Hybrid-Electric (HEV): HEV trucks combine a conventional internal combustion engine (burning gasoline, diesel, biofuels, or alternatives such as natural gas) with an electric motor, batteries, and braking-energy capture (called regeneration). The internal combustion engine may be smaller than that of a standard truck because the electric motor provides added power. And hybrid-electric trucks can travel farther than their conventional diesel counterparts before refueling, while improving fuel economy and extending brake life. Hybrid-electric powertrains are the most mature electric-drive truck technology presently on the road.
Plug-in Hybrid-Electric (PHEV): PHEV trucks are similar to conventional hybrid-electric vehicles, but they have a larger battery pack. In addition to plugging in to recharge its batteries, the truck captures braking energy. The plug-in hybrid system may be designed to allow all-electric operation of the vehicle for a limited number of miles, or it may be intended primarily for providing power to accessories such as refrigeration equipment or tools at a job site.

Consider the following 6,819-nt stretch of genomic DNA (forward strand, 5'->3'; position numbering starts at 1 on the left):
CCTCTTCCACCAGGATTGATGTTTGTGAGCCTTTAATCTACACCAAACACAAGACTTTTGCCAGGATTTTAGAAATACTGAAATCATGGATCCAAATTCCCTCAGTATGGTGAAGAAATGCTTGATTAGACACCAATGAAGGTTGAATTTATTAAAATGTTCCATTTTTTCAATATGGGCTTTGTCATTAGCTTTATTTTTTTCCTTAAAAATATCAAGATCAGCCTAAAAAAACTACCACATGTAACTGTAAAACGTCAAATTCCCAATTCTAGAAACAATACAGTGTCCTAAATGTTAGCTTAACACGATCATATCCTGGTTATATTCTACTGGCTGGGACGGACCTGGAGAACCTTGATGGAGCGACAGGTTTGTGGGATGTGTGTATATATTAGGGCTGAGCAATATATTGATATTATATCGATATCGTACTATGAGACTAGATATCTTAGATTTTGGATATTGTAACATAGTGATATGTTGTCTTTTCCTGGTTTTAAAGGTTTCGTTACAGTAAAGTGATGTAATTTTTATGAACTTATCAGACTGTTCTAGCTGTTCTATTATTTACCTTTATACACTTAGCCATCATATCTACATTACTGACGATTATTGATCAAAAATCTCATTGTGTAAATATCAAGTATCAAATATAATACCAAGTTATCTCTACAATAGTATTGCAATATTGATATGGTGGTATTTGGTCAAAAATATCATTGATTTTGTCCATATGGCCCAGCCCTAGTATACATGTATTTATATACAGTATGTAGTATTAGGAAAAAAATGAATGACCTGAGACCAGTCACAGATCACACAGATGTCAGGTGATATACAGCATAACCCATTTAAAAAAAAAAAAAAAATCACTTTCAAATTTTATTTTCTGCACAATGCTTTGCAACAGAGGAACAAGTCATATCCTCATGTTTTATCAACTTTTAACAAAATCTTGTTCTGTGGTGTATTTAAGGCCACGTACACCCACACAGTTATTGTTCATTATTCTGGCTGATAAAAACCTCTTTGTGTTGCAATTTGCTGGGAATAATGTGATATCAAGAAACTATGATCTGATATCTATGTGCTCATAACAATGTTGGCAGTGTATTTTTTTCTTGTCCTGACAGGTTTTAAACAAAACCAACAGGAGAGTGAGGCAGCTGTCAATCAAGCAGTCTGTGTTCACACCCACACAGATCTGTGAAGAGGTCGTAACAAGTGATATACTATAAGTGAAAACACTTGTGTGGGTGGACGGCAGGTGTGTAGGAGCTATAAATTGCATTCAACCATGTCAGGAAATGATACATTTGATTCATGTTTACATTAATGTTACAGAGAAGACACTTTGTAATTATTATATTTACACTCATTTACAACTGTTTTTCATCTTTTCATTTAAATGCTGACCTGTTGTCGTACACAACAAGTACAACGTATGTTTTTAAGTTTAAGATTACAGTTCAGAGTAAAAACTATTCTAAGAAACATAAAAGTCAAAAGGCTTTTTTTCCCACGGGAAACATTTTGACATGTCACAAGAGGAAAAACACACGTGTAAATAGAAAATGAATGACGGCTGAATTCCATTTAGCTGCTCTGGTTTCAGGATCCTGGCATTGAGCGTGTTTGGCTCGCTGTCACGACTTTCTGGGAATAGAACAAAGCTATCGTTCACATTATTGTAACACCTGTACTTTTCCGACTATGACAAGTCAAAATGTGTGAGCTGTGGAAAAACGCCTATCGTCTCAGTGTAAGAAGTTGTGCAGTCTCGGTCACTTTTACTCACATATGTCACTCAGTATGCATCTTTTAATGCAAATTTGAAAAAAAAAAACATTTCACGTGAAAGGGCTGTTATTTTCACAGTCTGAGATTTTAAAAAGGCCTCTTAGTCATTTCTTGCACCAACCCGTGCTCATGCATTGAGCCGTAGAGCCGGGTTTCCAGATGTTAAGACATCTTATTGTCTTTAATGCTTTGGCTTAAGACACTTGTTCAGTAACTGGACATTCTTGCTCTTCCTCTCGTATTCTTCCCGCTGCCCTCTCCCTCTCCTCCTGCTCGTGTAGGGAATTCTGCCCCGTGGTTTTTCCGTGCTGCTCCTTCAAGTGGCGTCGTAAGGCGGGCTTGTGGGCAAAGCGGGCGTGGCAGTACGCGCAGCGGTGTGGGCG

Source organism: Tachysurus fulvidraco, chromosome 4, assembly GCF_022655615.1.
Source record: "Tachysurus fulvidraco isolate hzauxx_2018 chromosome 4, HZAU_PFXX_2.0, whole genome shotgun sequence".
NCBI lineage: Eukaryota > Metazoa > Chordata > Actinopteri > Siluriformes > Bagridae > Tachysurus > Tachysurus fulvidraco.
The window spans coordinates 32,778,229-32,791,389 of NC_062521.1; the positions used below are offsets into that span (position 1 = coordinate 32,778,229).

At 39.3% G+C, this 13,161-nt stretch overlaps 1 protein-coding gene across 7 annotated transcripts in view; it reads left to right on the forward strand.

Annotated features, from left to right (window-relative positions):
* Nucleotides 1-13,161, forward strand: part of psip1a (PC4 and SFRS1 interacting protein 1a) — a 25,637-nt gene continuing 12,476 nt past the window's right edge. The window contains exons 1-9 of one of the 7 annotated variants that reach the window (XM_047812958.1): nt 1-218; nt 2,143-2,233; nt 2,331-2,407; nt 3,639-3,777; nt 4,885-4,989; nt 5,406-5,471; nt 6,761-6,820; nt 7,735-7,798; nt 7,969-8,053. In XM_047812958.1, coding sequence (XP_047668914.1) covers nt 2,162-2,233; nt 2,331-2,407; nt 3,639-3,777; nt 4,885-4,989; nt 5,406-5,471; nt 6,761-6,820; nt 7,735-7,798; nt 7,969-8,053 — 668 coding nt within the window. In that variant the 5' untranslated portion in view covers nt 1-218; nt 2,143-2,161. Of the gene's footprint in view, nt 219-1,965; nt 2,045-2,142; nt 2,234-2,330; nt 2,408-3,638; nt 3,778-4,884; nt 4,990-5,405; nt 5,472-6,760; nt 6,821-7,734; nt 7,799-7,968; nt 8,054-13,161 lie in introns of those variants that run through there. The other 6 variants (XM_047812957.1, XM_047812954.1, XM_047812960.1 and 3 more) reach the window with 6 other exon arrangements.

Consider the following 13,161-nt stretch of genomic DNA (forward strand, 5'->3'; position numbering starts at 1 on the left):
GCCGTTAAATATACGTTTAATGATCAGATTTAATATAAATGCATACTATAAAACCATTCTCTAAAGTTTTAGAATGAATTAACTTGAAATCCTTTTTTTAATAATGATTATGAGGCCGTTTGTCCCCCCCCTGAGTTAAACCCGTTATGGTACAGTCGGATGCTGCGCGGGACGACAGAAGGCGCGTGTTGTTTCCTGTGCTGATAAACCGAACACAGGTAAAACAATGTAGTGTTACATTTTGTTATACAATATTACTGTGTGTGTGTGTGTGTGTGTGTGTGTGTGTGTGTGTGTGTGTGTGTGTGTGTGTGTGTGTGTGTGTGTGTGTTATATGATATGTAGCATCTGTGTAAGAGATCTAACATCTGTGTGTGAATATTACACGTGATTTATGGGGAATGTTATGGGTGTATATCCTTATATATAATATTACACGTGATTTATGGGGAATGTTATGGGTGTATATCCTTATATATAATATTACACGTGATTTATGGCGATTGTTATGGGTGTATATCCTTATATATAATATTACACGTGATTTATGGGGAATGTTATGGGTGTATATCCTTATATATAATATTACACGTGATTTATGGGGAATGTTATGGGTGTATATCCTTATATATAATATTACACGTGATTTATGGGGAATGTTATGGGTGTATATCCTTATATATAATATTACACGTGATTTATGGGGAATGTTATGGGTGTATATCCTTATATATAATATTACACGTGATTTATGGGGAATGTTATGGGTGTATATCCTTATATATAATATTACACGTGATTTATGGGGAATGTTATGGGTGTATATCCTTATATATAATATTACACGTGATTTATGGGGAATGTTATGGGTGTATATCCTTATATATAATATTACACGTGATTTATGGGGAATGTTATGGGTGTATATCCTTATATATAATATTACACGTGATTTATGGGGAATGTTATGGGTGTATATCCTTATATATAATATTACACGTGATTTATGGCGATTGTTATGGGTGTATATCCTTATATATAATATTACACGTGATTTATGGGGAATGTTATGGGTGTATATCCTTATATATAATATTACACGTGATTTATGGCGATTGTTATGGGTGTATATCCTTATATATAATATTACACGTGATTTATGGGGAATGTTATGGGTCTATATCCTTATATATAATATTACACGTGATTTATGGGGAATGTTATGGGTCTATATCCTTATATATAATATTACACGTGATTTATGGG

Battery Electric (BEV): BEV trucks are propelled by an electric-drive motor that is powered by on-board batteries. These trucks, which have no internal combustion engine, must be plugged in to recharge their batteries. The range of a present-day BEV truck varies, depending on the load it carries and the capacity of its batteries.
Fuel Cell Electric (FCEV): These electric trucks are powered by a fuel cell, which converts hydrogen and air into electricity while emitting only water vapor. An FCEV also has a battery to store captured braking energy and provide additional power when necessary, as in an HEV. But fuel cell electric trucks refuel with hydrogen instead of plugging into an external source of electricity.
External Electric Power: As with light-rail trains or trolley cars, trucks could run on electricity that is supplied as needed, through over headlines or a connection in the roadway, instead of being stored in an on-board battery. These trucks would require dedicated lanes and be most viable on heavily traveled routes, but they would avoid range limitations and reduce battery costs. The trucks could also be fully electric or diesel electric hybrids, which would allow them to operate away from the dedicated roadway when required.